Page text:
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Varki A, Cummings RD, Esko JD, et al., editors. Essentials of Glycobiology [Internet]. 4th edition. Cold Spring Harbor (NY): Cold Spring Harbor Laboratory Press; 2022.

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Essentials of Glycobiology [Internet]. 4th edition.

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Gene locus comprising three major allelic glycosyltransferases that generate the A, B, and O blood groups.


An organic compound derived from a hemiacetal by reaction with an alcohol. If the hemiacetal is a sugar, the acetal is a glycoside.


A protein on the surface of bacteria, viruses, or parasites that binds to a ligand present on the surface of a host cell.


A measure of the strength of interaction between a receptor and its ligand.


The clumping of cells in the presence of a protein (e.g., antibody or lectin). The related term hemagglutination denotes the specific case wherein the cells are red blood cells.


Non-carbohydrate portion of a glycoconjugate or glycoside that is glycosidically linked to the glycan through the reducing terminal sugar.


A monosaccharide with an aldehyde group or potential aldehydic carbonyl group (by definition, this is the C-1 position).

Amino sugar

A monosaccharide in which a hydroxyl group is replaced by an amino group.

Anomeric carbon

The carbon atom of a monosaccharide that bears the hemiacetal functionality (C-1 for most sugars; C-2 for sialic acids).


Stereoisomers of a monosaccharide that differ only in configuration at the anomeric carbon of the ring structure.


A branch of an oligosaccharide emanating from a “core” structure.



Asparagine-linked oligosaccharide


Automated glycan assembly

Rapid method for the chemical synthesis of oligo- and polysaccharides on a solid support.


A measure of the combined strength of interaction from the multiple affinities of a multivalent complex.


A functional group comprising three nitrogen atoms bound in a linear arrangement (N3).

Azido sugar

A monosaccharide to which an azido group has been introduced synthetically.



Beta elimination

The cleavage of a C-O or C-N bond positioned on the beta carbon with respect to a carbonyl group. The process is used to cleave O-glycans from Ser or Thr residues.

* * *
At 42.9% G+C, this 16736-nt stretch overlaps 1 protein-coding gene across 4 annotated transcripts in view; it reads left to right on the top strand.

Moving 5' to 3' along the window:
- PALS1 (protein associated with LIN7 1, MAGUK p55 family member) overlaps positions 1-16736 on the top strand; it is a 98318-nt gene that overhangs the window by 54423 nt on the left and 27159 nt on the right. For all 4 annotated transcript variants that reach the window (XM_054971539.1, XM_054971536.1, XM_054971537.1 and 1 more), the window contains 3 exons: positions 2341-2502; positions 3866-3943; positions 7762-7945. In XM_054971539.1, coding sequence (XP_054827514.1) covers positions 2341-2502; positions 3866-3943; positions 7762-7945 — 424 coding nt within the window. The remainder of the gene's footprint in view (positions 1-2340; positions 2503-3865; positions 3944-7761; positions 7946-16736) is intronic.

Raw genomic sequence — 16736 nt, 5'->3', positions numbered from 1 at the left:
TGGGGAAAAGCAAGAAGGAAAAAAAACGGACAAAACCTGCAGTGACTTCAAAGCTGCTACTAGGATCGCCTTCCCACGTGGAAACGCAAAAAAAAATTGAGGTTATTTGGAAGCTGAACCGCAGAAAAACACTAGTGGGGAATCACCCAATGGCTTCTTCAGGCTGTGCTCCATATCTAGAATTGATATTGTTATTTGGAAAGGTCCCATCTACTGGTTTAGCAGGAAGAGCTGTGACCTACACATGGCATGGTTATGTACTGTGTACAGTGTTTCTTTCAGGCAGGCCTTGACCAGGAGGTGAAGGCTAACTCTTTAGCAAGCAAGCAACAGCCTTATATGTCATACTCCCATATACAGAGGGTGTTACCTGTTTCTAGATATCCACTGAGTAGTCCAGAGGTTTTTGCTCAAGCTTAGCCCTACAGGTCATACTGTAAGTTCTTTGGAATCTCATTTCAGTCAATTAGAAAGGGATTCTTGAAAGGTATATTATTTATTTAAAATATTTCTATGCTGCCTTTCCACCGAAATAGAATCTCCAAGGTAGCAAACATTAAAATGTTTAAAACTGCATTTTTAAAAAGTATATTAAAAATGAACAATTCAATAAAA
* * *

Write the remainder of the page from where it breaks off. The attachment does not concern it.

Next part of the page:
Community of bacteria that adheres to a moist surface (e.g., surface of ponds or teeth).

C-type lectins

A class of Ca++-dependent lectins recognizable by a characteristic sequence comprising their carbohydrate recognition domain.


Membrane-bound protein chaperone that mediates quality control of protein folding in the endoplasmic reticulum.


Soluble protein chaperone that recognizes N-glycans and mediates quality control of glycoprotein folding in the endoplasmic reticulum.

Capillary electrophoresis (CE)

An analytical technology using high voltage across the span of a small-diameter capillary to accomplish separation. It is applicable to small quantities of carbohydrates and can interface with a mass spectrometer.


A protective extracellular polysaccharide coat surrounding certain bacteria. Presence of a capsular polysaccharide is often associated with virulence.


A generic term used interchangeably in this book with sugar, saccharide, or glycan. Includes monosaccharides, oligosaccharides, and polysaccharides, as well as derivatives of these compounds.

Carbohydrate-recognition domain (CRD)

The domain of a polypeptide that is specifically involved in binding to carbohydrate; in lectins, often a highly evolutionarily conserved region of the polypeptide.

CAZy database

Denoting “Carbohydrate Active enZYmes,” this database describes the families of structurally related catalytic and carbohydrate-binding modules (or functional domains) of enzymes that degrade, modify, or create glycosidic bonds.